Bylined Articles

WARN Act Claims Can Be Brought by Adversary Proceeding

By Michael R. Lastowski and Christopher M. Winter
July 17, 2013
Delaware Business Court Insider

Michael R. Lastowski
Michael Lastowski
Christopher M. Winter
Christopher Winter

The U.S. Bankruptcy Court for the District of Delaware recently denied a motion to dismiss an employee class adversary action lawsuit under the Worker Adjustment and Retraining Notification Act in the TSC Global Chapter 7 cases, holding that plaintiffs pursuing pre-petition WARN Act claims are not restricted to filing proofs of claim.

The ruling sets the stage for former employees to seek to proceed as a class in the adversary proceeding rather than individually by filing proofs of claim in the bankruptcy cases. Courts are divided on whether WARN Act claims should proceed through the claim process or by class-action adversary proceedings.

The class-action adversary proceeding in Watson v. TSC Global LLC (In re TSC Global LLC), Adv. No. 12-50119 (Bankr. D. Del. June 26, 2013), sought allowed priority claims in an amount equal to 60 days' wages and benefits for each affected employee. The complaint alleged that the plaintiff and class members were terminated between November 15, 2011, and January 23, 2012, without having been given the 60 days' prior written notice required under the WARN Act. TSC Global filed voluntary petitions under Chapter 11 of the Bankruptcy Code on February 13, 2012, and the Chapter 11 cases converted to cases under Chapter 7 on May 8, 2012.

Alfred T. Giuliano, the Chapter 7 trustee for TSC Global, had argued that claims under 29 U.S.C. § 2102(a), the WARN Act, merely sought pre-petition monetary relief arising from pre-petition conduct. Such claims are not identified within the categories of claims that Bankruptcy Rule 7001 permits to be asserted in an adversary proceeding.

The court instead found that WARN Act claims seek the equitable relief of restitution and are expressly permitted to be brought by adversary proceeding under Bankruptcy Rule 7001(7), "a proceeding to obtain an injunction or other equitable relief." The court relied upon the "well-reasoned opinion of [U.S. Bankruptcy] Judge Martin Glenn" of the Southern District of New York in Conn v. Dewey & LeBoeuf LLP (In re Dewey & LeBoeuf LLP), 487 B.R. 169, 176 (Bankr. S.D.N.Y. 2013). U.S. Bankruptcy Judge Kevin Gross found Dewey & LeBoeuf persuasive for the proposition that "WARN Act plaintiffs are not seeking 'compensation for the damages flowing from their discharge, but a reimbursement of those salaries and benefits, calculated on a per diem basis, which were due to them on the date they were laid off.'"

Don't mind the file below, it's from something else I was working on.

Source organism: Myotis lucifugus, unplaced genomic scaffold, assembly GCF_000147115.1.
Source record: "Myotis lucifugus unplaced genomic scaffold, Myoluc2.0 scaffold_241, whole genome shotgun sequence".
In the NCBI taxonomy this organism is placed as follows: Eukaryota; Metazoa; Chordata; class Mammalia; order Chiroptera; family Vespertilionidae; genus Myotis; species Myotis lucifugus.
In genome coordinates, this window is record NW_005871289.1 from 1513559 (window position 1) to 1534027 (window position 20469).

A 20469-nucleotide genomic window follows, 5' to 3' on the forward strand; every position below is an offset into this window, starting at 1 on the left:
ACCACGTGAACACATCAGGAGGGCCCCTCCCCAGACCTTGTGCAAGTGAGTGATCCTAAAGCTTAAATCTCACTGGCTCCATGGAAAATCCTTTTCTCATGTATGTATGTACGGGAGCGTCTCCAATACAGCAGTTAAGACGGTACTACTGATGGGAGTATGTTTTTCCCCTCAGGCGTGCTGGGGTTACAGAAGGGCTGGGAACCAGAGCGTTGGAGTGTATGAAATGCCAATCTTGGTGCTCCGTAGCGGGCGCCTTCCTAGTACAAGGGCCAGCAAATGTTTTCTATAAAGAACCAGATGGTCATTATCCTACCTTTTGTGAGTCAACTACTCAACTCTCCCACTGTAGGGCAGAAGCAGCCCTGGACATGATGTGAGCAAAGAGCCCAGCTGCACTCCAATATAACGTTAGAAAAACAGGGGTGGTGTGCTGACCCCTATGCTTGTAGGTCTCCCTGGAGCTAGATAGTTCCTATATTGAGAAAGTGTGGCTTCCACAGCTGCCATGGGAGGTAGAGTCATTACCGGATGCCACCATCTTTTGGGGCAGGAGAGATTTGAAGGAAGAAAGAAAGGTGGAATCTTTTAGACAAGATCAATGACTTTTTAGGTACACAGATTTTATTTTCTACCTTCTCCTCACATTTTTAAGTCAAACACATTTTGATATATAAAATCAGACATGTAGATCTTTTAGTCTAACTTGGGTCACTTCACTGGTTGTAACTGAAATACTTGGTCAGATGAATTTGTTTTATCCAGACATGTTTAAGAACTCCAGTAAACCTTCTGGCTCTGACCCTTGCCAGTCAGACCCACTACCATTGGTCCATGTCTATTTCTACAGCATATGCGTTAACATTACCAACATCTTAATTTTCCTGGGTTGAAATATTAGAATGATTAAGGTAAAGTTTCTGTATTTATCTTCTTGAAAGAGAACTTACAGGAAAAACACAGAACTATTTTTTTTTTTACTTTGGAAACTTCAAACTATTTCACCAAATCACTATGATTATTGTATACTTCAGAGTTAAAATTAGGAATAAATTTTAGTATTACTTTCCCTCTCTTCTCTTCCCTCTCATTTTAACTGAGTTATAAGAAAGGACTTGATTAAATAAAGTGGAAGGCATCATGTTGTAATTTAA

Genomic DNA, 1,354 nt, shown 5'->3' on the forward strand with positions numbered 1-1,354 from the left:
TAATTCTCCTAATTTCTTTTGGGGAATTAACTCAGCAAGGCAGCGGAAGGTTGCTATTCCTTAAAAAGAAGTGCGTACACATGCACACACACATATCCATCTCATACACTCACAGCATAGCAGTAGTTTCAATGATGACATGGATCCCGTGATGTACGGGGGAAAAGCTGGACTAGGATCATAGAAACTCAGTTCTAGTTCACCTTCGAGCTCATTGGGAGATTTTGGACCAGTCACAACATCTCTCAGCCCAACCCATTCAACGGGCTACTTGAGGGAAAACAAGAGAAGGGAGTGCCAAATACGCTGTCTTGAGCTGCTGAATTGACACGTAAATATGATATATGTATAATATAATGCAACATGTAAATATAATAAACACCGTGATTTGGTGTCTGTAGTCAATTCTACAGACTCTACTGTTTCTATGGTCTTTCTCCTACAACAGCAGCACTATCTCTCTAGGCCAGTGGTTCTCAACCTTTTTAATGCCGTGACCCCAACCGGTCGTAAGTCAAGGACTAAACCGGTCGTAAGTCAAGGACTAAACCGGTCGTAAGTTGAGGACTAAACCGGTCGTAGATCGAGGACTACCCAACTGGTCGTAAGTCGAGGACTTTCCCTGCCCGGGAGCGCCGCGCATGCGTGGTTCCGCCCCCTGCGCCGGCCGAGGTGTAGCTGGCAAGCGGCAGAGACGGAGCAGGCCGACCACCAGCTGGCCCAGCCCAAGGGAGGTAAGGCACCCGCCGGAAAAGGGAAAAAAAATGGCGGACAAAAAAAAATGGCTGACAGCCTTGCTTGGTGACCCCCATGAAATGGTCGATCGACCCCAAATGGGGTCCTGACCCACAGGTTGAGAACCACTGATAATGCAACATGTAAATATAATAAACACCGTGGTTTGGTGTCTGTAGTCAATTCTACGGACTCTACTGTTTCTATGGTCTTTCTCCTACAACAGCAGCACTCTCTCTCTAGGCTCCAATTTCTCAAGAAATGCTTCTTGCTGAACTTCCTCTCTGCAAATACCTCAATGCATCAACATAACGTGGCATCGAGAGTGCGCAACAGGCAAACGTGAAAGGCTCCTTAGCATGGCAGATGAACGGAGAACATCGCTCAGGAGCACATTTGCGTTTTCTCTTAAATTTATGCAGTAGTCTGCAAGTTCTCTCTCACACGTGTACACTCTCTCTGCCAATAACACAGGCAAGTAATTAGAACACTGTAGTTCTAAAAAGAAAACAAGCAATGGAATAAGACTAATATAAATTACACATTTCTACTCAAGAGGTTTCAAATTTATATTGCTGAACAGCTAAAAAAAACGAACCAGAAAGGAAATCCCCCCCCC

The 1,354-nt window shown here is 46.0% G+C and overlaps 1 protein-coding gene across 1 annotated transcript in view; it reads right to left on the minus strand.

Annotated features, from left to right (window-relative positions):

Michael R. Lastowski is a member of Duane Morris and the head of its Wilmington office. Licensed to practice in Delaware, Pennsylvania and New York, he primarily represents Business Reorganization and Financial Restructuring.

Christopher M. Winter, a partner with the firm, is a Delaware business lawyer who focuses his practice on Chapter 11 bankruptcy law and proceedings, commercial and corporate finance and transactions, and Delaware corporate and alternative entity law.

Reprinted with permission from Delaware Business Court Insider, © ALM Media Properties LLC. All rights reserved.